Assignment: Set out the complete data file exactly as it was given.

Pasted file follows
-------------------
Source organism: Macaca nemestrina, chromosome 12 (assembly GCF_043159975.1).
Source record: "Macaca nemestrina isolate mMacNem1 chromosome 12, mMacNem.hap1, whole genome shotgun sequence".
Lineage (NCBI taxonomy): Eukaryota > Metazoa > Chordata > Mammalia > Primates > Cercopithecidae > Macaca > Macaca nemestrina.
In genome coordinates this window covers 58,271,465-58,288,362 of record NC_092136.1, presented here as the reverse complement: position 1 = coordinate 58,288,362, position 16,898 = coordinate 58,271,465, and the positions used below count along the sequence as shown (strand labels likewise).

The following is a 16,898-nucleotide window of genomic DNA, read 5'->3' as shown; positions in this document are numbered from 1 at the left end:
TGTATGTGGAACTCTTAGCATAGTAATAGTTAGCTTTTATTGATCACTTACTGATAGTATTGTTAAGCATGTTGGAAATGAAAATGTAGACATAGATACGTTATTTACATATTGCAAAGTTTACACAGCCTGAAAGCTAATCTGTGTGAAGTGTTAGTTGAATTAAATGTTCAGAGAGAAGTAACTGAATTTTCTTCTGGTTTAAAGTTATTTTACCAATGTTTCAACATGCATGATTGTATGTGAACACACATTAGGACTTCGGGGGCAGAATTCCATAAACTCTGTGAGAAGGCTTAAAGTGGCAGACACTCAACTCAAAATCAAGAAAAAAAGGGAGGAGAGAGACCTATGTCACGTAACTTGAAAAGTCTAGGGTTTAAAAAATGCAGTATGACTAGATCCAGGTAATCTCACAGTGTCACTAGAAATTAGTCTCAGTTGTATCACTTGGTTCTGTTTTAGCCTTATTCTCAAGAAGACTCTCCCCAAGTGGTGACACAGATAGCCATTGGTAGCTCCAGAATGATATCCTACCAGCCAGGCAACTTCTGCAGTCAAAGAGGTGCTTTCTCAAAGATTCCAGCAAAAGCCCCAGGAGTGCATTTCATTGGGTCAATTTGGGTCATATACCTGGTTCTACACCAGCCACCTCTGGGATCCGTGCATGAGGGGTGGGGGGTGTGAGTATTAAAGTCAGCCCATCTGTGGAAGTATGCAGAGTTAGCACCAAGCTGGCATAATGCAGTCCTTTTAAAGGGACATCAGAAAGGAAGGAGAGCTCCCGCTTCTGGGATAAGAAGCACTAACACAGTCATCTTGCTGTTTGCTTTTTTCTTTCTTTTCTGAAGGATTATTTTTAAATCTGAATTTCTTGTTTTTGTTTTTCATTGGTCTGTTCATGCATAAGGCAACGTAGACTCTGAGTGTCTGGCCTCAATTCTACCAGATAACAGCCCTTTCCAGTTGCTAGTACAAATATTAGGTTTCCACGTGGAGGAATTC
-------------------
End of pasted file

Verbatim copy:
Source organism: Macaca nemestrina, chromosome 12 (assembly GCF_043159975.1).
Source record: "Macaca nemestrina isolate mMacNem1 chromosome 12, mMacNem.hap1, whole genome shotgun sequence".
Lineage (NCBI taxonomy): Eukaryota > Metazoa > Chordata > Mammalia > Primates > Cercopithecidae > Macaca > Macaca nemestrina.
In genome coordinates this window covers 58,271,465-58,288,362 of record NC_092136.1, presented here as the reverse complement: position 1 = coordinate 58,288,362, position 16,898 = coordinate 58,271,465, and the positions used below count along the sequence as shown (strand labels likewise).

The following is a 16,898-nucleotide window of genomic DNA, read 5'->3' as shown; positions in this document are numbered from 1 at the left end:
TGTATGTGGAACTCTTAGCATAGTAATAGTTAGCTTTTATTGATCACTTACTGATAGTATTGTTAAGCATGTTGGAAATGAAAATGTAGACATAGATACGTTATTTACATATTGCAAAGTTTACACAGCCTGAAAGCTAATCTGTGTGAAGTGTTAGTTGAATTAAATGTTCAGAGAGAAGTAACTGAATTTTCTTCTGGTTTAAAGTTATTTTACCAATGTTTCAACATGCATGATTGTATGTGAACACACATTAGGACTTCGGGGGCAGAATTCCATAAACTCTGTGAGAAGGCTTAAAGTGGCAGACACTCAACTCAAAATCAAGAAAAAAAGGGAGGAGAGAGACCTATGTCACGTAACTTGAAAAGTCTAGGGTTTAAAAAATGCAGTATGACTAGATCCAGGTAATCTCACAGTGTCACTAGAAATTAGTCTCAGTTGTATCACTTGGTTCTGTTTTAGCCTTATTCTCAAGAAGACTCTCCCCAAGTGGTGACACAGATAGCCATTGGTAGCTCCAGAATGATATCCTACCAGCCAGGCAACTTCTGCAGTCAAAGAGGTGCTTTCTCAAAGATTCCAGCAAAAGCCCCAGGAGTGCATTTCATTGGGTCAATTTGGGTCATATACCTGGTTCTACACCAGCCACCTCTGGGATCCGTGCATGAGGGGTGGGGGGTGTGAGTATTAAAGTCAGCCCATCTGTGGAAGTATGCAGAGTTAGCACCAAGCTGGCATAATGCAGTCCTTTTAAAGGGACATCAGAAAGGAAGGAGAGCTCCCGCTTCTGGGATAAGAAGCACTAACACAGTCATCTTGCTGTTTGCTTTTTTCTTTCTTTTCTGAAGGATTATTTTTAAATCTGAATTTCTTGTTTTTGTTTTTCATTGGTCTGTTCATGCATAAGGCAACGTAGACTCTGAGTGTCTGGCCTCAATTCTACCAGATAACAGCCCTTTCCAGTTGCTAGTACAAATATTAGGTTTCCACGTGGAGGAATTC